An independent scientific audit of the UK’s climate change policies predicts that the government will fall well below its target of a 30% reduction in carbon dioxide emissions by 2020 – which means that the country will not reach its 2020 milestone until 2050.
The report condemns government forecasts on greenhouse gas emissions as “very optimistic” and projects that the true reduction will be between 12 and 17%, making little difference to current CO2 emission levels.
The report is based on an analysis of the government’s attempts to meet climate change targets. The authors argue that because much policy is based on voluntary measures, the predicted outcomes cannot be relied upon. It is released on the day the environment minister, David Miliband, delivers a speech on the UK’s transition to a “post-oil economy”.
He will tell an audience at the University of Cambridge: “Al Gore says climate change is a planetary emergency. It is. But it is more than that. It is a humanitarian emergency – a threat to the security and survival of people, not just nature.
“The time is right to look at what it would mean for the UK over the period of 15 to 20 years to create a post-oil economy – a declaration less of ‘oil independence’ and more the end of oil dependence.”
But critics of the government’s record on climate change argue that despite the green-friendly rhetoric, it has failed to deliver sufficient reductions. “The policies are all going in the right direction and are all relatively well thought out, they just have to be enforced,” said Mark Maslin, director of University College London’s Environment Institute and one of the audit study’s authors. “In most sectors all the policies at the moment are voluntary. So basically nobody bothers.” The study was commissioned for Channel 4’s Dispatches, which will screen a documentary -Greenwash – on the findings presented by George Monbiot tonight.
The 30% cut by 2020 is a self-imposed government target that goes beyond the UK’s obligations under the Kyoto protocol – the figures are relative to 1990 levels. The UCL team’s 12 to 17% figure is based on downgrading the predictions considering the likely effects of policies.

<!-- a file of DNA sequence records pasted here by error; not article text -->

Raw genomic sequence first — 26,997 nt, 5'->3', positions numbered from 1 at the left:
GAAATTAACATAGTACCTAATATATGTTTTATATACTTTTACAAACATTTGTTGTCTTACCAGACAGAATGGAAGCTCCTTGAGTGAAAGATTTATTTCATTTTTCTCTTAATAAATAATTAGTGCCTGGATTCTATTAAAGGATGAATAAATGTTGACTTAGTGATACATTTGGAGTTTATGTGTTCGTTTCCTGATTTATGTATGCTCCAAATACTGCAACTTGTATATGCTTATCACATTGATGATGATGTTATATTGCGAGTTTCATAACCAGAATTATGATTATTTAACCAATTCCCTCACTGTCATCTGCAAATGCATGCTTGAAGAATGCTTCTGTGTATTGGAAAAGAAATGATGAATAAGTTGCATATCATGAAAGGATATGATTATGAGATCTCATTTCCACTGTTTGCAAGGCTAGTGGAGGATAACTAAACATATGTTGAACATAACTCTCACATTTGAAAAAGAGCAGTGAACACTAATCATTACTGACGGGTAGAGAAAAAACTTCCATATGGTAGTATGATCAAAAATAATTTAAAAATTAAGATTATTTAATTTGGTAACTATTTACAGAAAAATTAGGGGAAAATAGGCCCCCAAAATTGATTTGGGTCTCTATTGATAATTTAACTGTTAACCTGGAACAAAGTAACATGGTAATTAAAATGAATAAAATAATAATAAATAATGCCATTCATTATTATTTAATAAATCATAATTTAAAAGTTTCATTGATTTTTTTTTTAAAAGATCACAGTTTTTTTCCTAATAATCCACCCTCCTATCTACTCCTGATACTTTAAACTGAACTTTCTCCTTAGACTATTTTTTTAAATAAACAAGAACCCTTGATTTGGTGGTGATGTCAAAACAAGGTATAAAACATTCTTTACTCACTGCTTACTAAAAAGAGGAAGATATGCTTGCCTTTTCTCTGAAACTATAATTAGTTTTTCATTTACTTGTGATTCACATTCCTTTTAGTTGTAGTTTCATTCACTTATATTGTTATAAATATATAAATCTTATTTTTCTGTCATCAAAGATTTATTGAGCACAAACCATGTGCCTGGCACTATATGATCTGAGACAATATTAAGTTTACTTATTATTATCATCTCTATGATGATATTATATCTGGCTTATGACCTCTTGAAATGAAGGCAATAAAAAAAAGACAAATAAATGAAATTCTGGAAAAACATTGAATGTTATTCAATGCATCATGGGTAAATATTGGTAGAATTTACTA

For example, the government predicts that national transport emissions will rise by 4m tonnes. But this assumes that car manufacturers deliver on voluntary fuel efficiency targets. Such milestones have never been hit. The team also believes the government’s projections for the number of car journey’s in 2020 are an underestimate. The report predicts that emissions from national transport will actually rise by between 7m and 13m tonnes.
In the domestic energy sector, one much-trumpeted government policy is a set of new building regulations to make all new homes built after 2016 “zero carbon”. However, the UCL auditors are sceptical that this policy will deliver because of poor enforcement.
The researchers also believe domestic energy consumption will continue to rise faster than the government predicts due to demand for more energy intensive products, such as plasma televisions.
A Defra spokeswoman said the UK had already beaten its 2012 emissions target of 12.5% under the Kyoto protocol and that the latest figures for 2005 show a reduction of 15.3% on 1990 levels. “The action we have taken to cut our greenhouse gas emissions at the same time as maintaining economic growth makes us an exemplar. But we are not complacent and recognise that to reach our long term goals we need to do more,” she said.
James Randerson, science correspondent
5 March 2007
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